Alternatives for money in a 529 plan

Question: Sean on Ludlow: Over the years, I’ve saved money in a 529 plan for my son, but now he’s decided not to go to college (he’s going to technical school instead). What can I do with this money now?

A: Actually, we have good news for you! If the Ministry of Education considers your son’s technical school to be a “eligible” institutionhe can use this money in the 529 plan for his expenses (for example, tuition, fees, books, and supplies).

But for argument’s sake, let’s say your son’s school doesn’t qualify. You could transfer the beneficiary of the 529 plan to another child – even a grandchild – without penalty. Or, if you want to broaden your horizons during retirement and take courses in which you earn credits or a technical program certificate, you can even make yourself the beneficiary (as noted above, the Department of Education must recognize the institution as “eligible”). To change the beneficiary, contact your 529 plan administrator. Most plans allow a change of beneficiary once a year.

And don’t forget that you can still make withdrawals from a 529 plan that aren’t related to education (known as a “non-qualified distribution”) – but you’ll pay ordinary income taxes and a 10% penalty.

Here’s Allworth’s advice: don’t assume that money from a 529 plan can only be used for “traditional” four-year college expenses. Most two-year associate programs, vocational and technical schools are considered eligible institutions (just be sure to double-check). Money in a 529 plan can now also be used for K-12 tuition.

Q: Joe and Julie at Milford: We are in our late 40’s and want to retire soon. We know it’s a lot earlier than normal, but we’ve saved well over the years and want to enjoy life before we get old. No suggestions?

A:It’s fantastic that you’re in such a strong financial position that you could retire 15 to 20 years before most people plan to. We just want you to ask yourself a few questions before making a decision:

Are you debt free? We recommend, in most cases, that pre-retirees pay for the house before retirement. It’s a huge drain on your retirement budget. The same goes for any other debt, like car loans and credit card debt. Your savings should fund your retirement lifestyle, not go to a bank or credit card company.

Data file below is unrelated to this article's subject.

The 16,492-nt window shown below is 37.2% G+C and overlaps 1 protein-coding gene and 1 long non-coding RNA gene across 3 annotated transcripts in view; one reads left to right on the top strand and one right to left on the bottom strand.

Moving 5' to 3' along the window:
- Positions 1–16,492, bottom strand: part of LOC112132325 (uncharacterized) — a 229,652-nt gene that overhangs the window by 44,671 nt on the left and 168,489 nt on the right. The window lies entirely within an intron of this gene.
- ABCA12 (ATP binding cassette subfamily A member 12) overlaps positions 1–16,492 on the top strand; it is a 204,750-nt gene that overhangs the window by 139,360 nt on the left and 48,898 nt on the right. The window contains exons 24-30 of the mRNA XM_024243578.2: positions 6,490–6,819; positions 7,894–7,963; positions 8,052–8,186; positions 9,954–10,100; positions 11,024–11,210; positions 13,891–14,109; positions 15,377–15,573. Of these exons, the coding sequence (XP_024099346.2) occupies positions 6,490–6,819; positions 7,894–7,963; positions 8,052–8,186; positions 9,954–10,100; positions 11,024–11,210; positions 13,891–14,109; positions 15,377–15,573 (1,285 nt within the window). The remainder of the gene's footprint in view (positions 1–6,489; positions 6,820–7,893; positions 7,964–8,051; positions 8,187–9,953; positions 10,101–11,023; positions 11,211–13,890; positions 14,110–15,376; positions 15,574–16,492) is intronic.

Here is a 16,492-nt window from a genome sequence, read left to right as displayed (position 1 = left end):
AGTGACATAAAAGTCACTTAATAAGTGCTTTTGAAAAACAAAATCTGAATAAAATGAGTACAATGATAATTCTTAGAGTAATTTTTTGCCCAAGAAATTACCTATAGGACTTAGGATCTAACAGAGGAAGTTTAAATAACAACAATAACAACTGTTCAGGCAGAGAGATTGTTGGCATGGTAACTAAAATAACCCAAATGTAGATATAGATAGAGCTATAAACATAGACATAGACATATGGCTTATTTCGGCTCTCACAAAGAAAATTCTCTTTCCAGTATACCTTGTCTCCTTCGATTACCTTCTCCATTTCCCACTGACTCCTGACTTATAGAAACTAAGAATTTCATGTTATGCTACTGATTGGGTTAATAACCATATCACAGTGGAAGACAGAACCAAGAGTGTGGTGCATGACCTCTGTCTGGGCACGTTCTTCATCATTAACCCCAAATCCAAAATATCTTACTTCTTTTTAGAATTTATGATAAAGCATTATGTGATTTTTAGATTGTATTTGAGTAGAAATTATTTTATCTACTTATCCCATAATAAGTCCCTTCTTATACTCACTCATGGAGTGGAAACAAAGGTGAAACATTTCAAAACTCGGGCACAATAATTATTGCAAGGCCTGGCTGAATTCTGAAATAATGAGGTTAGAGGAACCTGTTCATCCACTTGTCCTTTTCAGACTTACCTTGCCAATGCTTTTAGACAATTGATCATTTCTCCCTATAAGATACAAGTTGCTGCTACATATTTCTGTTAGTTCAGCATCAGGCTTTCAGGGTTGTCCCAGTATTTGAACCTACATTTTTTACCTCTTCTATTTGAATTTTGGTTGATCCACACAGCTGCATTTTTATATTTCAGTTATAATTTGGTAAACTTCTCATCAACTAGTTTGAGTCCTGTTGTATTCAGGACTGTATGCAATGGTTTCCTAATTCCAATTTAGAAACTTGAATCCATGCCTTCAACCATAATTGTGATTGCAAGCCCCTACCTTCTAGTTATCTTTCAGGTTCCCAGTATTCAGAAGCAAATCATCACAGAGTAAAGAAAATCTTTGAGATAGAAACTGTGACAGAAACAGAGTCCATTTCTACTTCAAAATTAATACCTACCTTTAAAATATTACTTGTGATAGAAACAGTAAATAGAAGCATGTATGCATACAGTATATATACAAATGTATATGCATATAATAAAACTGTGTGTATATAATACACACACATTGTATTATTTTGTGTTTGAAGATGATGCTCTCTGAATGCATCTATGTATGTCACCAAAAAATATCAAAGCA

“Well saved” is quite subjective. Have you established a retirement budget? Will your savings and investments be able to generate enough income to cover these expenses over the next 20, 30, or even 40 years?

Are your investments in accounts that penalize you for withdrawing money before 59 ½, such as 401(k)s and IRAs? Or are they in accounts with no early withdrawal penalty, such as taxable investment accounts?

Do you have a health care plan as Medicare only kicks in at age 65?

And finally, what are you going to do with all your time?I hope you both have a passion or curiosity that you plan to pursue.

The ability to retire early is truly a fantastic feat. But we want to make sure you’re ready for the financial and mental transition, especially in the long term. Allworth’s advice is to work with a fiduciary financial advisor to find out if you are as prepared as you think.

Each week, Amy Wagner and Steve Sprovach of Allworth Financial answer your questions. If you or a friend or family member has a money problem or problem, please feel free to send these questions to [email protected].

The answers are for informational purposes only and individuals should consider whether a general recommendation in these answers is appropriate for their particular situation based on investment objectives, financial situation and needs. To the extent a reader has any questions regarding the applicability of any specific matter discussed above to their individual situation, they are encouraged to consult with a professional advisor of their own choosing, including a tax advisor and/or attorney. . Retirement planning services offered by Allworth Financial, an SEC-registered investment adviser. Securities offered by AW Securities, a registered broker/dealer, Member FINRA/SIPC. Visit or call 513-469-7500.

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